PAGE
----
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Antimicrobial medicines are critical in treating and helping to prevent many kinds of infection.

Alarmingly, they are losing their effectiveness as disease pathogens change and develop resistance to these very medicines designed to combat them. This process of antimicrobial resistance (AMR) is one of the biggest threats to global health today, currently causing 700,000 deaths per year – a figure predicted to reach 10 million annually by 2050 if action is not taken.

Fortunately, each and every one of us has the opportunity to help curb the spread of AMR – and good hand hygiene is one of our most important defenses. Daily commitment to good hand hygiene will help to protect not only yourself, but also those around you, against life-threatening infections every single day.

How? Well, most of the germs that make us sick are transferred through direct or indirect contact with contaminated hands or surfaces. Our hands carry on average 3,200 different germs belonging to more than 150 species – of which some can be harmful and cause infection – and improved handwashing technique can reduce their transmission.

Can you separate myth from fact when it comes to good hand hygiene? – Test your handwashing knowledge below:

1. ‘I should only use warm water to wash my hands with’ – Myth or Fact?

Myth! Water temperature does not impact the effectiveness of hand-washing. You can use warm, lukewarm or cold water to wet your hands and begin the handwashing process.

 2. ‘The palm of the hand is the most commonly missed area during hand washing’ – Myth or Fact?

Myth! Fingertips and thumbs are actually most commonly missed. Be sure to lather soap all over your hands, including the thumbs, backs of hands, between your fingers and, of course, under your fingernails.

3. ‘You should scrub your hands for 20 seconds, about how long it takes to sing happy birthday twice’ – Myth or Fact?

Fact! While you might feel a bit silly singing to yourself every time you wash your hands, try to hum the tune of “happy birthday” in your head twice to remind yourself how long it takes to scrub hands thoroughly. This will help to ensure you scrub for long enough to remove more germs from your hands – 20 seconds in total.

4. ‘Using a standing bowl of water is sufficient to rinse my hands clean’ – Myth or Fact?

Myth! Using a bowl of standing water can actually increase the risk of contamination.5 Rinse your hands well under clean, running water so that bacteria are washed away. Also, remember to keep your hands pointing down so that the contaminated rinse water washes away instead of running up to your wrists and elbows!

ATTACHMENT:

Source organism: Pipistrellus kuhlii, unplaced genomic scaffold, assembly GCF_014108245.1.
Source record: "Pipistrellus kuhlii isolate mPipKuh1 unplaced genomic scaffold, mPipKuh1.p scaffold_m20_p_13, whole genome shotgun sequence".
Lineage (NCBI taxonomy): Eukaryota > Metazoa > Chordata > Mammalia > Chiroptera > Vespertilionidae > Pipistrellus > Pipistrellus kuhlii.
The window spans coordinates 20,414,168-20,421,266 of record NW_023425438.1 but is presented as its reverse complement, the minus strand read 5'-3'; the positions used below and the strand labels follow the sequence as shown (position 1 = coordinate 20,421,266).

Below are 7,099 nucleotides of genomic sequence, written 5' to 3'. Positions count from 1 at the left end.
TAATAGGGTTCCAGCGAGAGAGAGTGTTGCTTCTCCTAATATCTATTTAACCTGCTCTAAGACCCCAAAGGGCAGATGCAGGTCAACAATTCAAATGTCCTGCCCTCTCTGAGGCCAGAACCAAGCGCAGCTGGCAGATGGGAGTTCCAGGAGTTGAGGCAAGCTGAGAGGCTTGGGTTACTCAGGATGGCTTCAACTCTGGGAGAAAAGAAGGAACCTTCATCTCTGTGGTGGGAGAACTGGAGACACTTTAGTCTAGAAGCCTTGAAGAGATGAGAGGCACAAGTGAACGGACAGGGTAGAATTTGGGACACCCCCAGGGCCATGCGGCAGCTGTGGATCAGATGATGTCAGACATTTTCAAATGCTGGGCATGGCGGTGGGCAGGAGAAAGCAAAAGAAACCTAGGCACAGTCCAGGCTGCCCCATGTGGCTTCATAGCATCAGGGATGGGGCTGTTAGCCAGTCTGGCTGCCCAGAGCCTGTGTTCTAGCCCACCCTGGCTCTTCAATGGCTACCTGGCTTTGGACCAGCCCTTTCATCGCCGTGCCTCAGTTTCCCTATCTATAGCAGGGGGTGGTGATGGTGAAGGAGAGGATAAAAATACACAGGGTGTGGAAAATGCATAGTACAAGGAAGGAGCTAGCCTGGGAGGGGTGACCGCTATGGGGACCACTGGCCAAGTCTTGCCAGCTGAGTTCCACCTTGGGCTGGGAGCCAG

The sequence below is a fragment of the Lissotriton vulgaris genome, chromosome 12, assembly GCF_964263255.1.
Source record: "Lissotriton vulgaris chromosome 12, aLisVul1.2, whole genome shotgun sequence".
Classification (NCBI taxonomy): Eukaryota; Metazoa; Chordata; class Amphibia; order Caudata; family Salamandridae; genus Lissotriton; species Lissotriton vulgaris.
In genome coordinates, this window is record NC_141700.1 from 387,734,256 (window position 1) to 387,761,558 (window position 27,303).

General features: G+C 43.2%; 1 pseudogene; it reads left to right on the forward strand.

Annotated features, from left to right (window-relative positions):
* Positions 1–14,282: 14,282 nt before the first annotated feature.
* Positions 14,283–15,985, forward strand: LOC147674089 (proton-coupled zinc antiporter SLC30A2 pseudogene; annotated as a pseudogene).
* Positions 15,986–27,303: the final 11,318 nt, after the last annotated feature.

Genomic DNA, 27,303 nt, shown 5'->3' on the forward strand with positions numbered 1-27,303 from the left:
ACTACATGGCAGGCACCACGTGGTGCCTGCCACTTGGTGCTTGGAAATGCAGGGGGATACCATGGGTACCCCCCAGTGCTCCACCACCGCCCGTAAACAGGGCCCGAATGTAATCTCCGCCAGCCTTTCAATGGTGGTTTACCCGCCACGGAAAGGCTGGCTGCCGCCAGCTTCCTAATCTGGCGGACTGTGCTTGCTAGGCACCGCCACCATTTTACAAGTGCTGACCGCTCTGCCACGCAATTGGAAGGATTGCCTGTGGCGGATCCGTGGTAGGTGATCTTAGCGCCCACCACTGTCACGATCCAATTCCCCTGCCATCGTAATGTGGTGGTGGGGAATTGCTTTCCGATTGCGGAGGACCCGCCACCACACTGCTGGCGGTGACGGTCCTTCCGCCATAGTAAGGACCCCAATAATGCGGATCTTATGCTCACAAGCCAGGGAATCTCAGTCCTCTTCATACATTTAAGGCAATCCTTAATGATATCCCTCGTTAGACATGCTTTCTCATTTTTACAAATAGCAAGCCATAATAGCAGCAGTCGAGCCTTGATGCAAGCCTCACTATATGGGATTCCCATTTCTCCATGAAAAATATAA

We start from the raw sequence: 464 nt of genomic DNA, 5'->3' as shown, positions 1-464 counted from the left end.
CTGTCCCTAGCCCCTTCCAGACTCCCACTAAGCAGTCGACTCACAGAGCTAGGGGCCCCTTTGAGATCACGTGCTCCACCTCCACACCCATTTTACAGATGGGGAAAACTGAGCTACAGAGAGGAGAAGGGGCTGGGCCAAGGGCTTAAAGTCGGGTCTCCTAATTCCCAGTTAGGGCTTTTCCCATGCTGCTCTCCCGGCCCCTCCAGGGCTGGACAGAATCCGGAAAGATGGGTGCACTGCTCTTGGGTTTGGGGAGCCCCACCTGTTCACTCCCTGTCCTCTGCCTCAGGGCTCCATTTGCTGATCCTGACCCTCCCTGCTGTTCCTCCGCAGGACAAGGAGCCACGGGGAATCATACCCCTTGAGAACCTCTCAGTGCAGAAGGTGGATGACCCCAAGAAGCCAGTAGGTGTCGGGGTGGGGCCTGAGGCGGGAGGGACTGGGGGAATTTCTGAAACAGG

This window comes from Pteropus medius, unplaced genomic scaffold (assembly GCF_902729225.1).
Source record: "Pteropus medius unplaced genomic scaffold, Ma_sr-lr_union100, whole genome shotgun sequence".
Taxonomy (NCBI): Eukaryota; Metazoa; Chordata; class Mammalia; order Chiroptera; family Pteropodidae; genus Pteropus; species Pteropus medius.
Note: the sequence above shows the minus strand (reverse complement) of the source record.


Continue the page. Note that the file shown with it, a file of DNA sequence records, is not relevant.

5. ‘I don’t need to dry my hands once I have washed them’ – Myth or Fact?

Myth! Damp hands, compared to dry ones, transfer thousands more micro-organisms. So it is important to dry your hands using a clean towel or air dryer after you’ve washed them.

 

Want to learn more about proper handwashing techniques? Check out our new video!

 

[1] Review on Antimicrobial Resistance. Tackling a crisis for the health and wealth of nations. December 2014. Available at: https://amr-review.org/sites/default/files/AMR%20Review%20Paper%20-%20Tackling%20a%20crisis%20for%20the%20health%20and%20wealth%20of%20nations_1.pdf Last accessed October 2019.

[2] Global Handwashing Partnership. Why Handwashing. Available at: https://globalhandwashing.org/about-handwashing/why-handwashing/health/ Last accessed October 2019.

[3] Review on Antimicrobial Resistance. Tackling drug-resistant infections globally: final report and recommendations. May 2016. Available at: https://amr-review.org/sites/default/files/160525_Final%20paper_with%20cover.pdf Last accessed October 2019.

[4] Noah Fierer, Micah Hamady, Christian L. Lauber, and Rob Knight (2008) The influence of sex, handedness, and washing on the diversity of hand surface bacteria. PNAS: November 2009, Vol. 105, No. 46, pp. 17994-17999.

[5] Centers for Disease Control and Prevention. Show Me the Science – How to Wash Your Hands. October 2018. Available at: https://www.cdc.gov/handwashing/show-me-the-science-handwashing.html Last accessed September 2019.

[6] Royal College of Nursing. Hang hygiene. Available at: https://rcni.com/hosted-content/rcn/first-steps/hand-hygiene Last accessed October 2019.

[7] HealthEngine. Hand hygiene technique: Hand washing with soap and water. Available at: https://healthengine.com.au/info/hand-hygiene-technique-hand-washing-with-soap-and-water Last accessed October 2019.

[8] Patrick, D.R., Findon, G. and Miller, T.E., 1997. Residual moisture determines the level of touch-contact-associated bacterial transfer following hand washing. Epidemiology & Infection, 119(3), pp.319-325.